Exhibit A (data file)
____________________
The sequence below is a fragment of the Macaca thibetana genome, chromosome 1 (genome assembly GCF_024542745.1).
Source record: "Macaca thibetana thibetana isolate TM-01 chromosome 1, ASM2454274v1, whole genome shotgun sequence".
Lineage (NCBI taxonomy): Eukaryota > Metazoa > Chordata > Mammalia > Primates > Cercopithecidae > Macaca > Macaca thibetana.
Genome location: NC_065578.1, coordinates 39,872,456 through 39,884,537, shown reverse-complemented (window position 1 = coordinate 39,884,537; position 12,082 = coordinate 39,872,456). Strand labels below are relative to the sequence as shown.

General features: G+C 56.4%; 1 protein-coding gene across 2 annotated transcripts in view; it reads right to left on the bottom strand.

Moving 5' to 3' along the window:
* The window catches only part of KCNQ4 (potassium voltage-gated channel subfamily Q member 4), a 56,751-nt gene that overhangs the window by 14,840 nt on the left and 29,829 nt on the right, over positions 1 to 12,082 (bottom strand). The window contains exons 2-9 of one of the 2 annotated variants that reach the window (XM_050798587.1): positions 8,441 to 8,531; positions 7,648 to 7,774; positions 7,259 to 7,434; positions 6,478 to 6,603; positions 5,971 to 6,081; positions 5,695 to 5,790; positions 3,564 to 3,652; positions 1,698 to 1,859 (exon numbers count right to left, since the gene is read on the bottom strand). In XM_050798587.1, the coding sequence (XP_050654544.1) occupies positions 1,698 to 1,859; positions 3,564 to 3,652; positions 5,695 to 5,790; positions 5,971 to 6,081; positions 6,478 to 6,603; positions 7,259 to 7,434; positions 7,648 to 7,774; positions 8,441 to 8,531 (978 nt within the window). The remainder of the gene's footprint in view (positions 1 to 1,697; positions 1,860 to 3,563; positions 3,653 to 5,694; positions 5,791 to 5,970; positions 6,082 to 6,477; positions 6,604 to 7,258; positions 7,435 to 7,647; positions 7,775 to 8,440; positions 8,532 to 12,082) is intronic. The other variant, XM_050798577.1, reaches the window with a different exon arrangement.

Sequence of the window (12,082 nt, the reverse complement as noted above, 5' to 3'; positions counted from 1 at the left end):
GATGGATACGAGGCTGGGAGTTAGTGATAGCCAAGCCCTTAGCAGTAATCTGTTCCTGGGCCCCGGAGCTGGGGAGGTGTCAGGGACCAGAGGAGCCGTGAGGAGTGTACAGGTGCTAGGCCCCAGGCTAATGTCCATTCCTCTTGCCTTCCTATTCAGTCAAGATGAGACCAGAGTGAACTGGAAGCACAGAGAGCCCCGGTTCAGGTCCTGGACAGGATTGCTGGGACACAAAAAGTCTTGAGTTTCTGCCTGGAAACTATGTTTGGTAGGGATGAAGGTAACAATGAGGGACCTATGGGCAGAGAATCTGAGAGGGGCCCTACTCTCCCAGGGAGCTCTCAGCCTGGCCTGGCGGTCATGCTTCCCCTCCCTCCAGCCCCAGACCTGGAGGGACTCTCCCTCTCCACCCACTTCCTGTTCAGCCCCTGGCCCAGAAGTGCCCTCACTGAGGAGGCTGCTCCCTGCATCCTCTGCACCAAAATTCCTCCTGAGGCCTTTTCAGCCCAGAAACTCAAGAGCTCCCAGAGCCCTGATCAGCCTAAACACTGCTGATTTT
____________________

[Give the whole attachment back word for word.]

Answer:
The sequence below is a fragment of the Macaca thibetana genome, chromosome 1 (genome assembly GCF_024542745.1).
Source record: "Macaca thibetana thibetana isolate TM-01 chromosome 1, ASM2454274v1, whole genome shotgun sequence".
Lineage (NCBI taxonomy): Eukaryota > Metazoa > Chordata > Mammalia > Primates > Cercopithecidae > Macaca > Macaca thibetana.
Genome location: NC_065578.1, coordinates 39,872,456 through 39,884,537, shown reverse-complemented (window position 1 = coordinate 39,884,537; position 12,082 = coordinate 39,872,456). Strand labels below are relative to the sequence as shown.

General features: G+C 56.4%; 1 protein-coding gene across 2 annotated transcripts in view; it reads right to left on the bottom strand.

Moving 5' to 3' along the window:
* The window catches only part of KCNQ4 (potassium voltage-gated channel subfamily Q member 4), a 56,751-nt gene that overhangs the window by 14,840 nt on the left and 29,829 nt on the right, over positions 1 to 12,082 (bottom strand). The window contains exons 2-9 of one of the 2 annotated variants that reach the window (XM_050798587.1): positions 8,441 to 8,531; positions 7,648 to 7,774; positions 7,259 to 7,434; positions 6,478 to 6,603; positions 5,971 to 6,081; positions 5,695 to 5,790; positions 3,564 to 3,652; positions 1,698 to 1,859 (exon numbers count right to left, since the gene is read on the bottom strand). In XM_050798587.1, the coding sequence (XP_050654544.1) occupies positions 1,698 to 1,859; positions 3,564 to 3,652; positions 5,695 to 5,790; positions 5,971 to 6,081; positions 6,478 to 6,603; positions 7,259 to 7,434; positions 7,648 to 7,774; positions 8,441 to 8,531 (978 nt within the window). The remainder of the gene's footprint in view (positions 1 to 1,697; positions 1,860 to 3,563; positions 3,653 to 5,694; positions 5,791 to 5,970; positions 6,082 to 6,477; positions 6,604 to 7,258; positions 7,435 to 7,647; positions 7,775 to 8,440; positions 8,532 to 12,082) is intronic. The other variant, XM_050798577.1, reaches the window with a different exon arrangement.

Sequence of the window (12,082 nt, the reverse complement as noted above, 5' to 3'; positions counted from 1 at the left end):
GATGGATACGAGGCTGGGAGTTAGTGATAGCCAAGCCCTTAGCAGTAATCTGTTCCTGGGCCCCGGAGCTGGGGAGGTGTCAGGGACCAGAGGAGCCGTGAGGAGTGTACAGGTGCTAGGCCCCAGGCTAATGTCCATTCCTCTTGCCTTCCTATTCAGTCAAGATGAGACCAGAGTGAACTGGAAGCACAGAGAGCCCCGGTTCAGGTCCTGGACAGGATTGCTGGGACACAAAAAGTCTTGAGTTTCTGCCTGGAAACTATGTTTGGTAGGGATGAAGGTAACAATGAGGGACCTATGGGCAGAGAATCTGAGAGGGGCCCTACTCTCCCAGGGAGCTCTCAGCCTGGCCTGGCGGTCATGCTTCCCCTCCCTCCAGCCCCAGACCTGGAGGGACTCTCCCTCTCCACCCACTTCCTGTTCAGCCCCTGGCCCAGAAGTGCCCTCACTGAGGAGGCTGCTCCCTGCATCCTCTGCACCAAAATTCCTCCTGAGGCCTTTTCAGCCCAGAAACTCAAGAGCTCCCAGAGCCCTGATCAGCCTAAACACTGCTGATTTT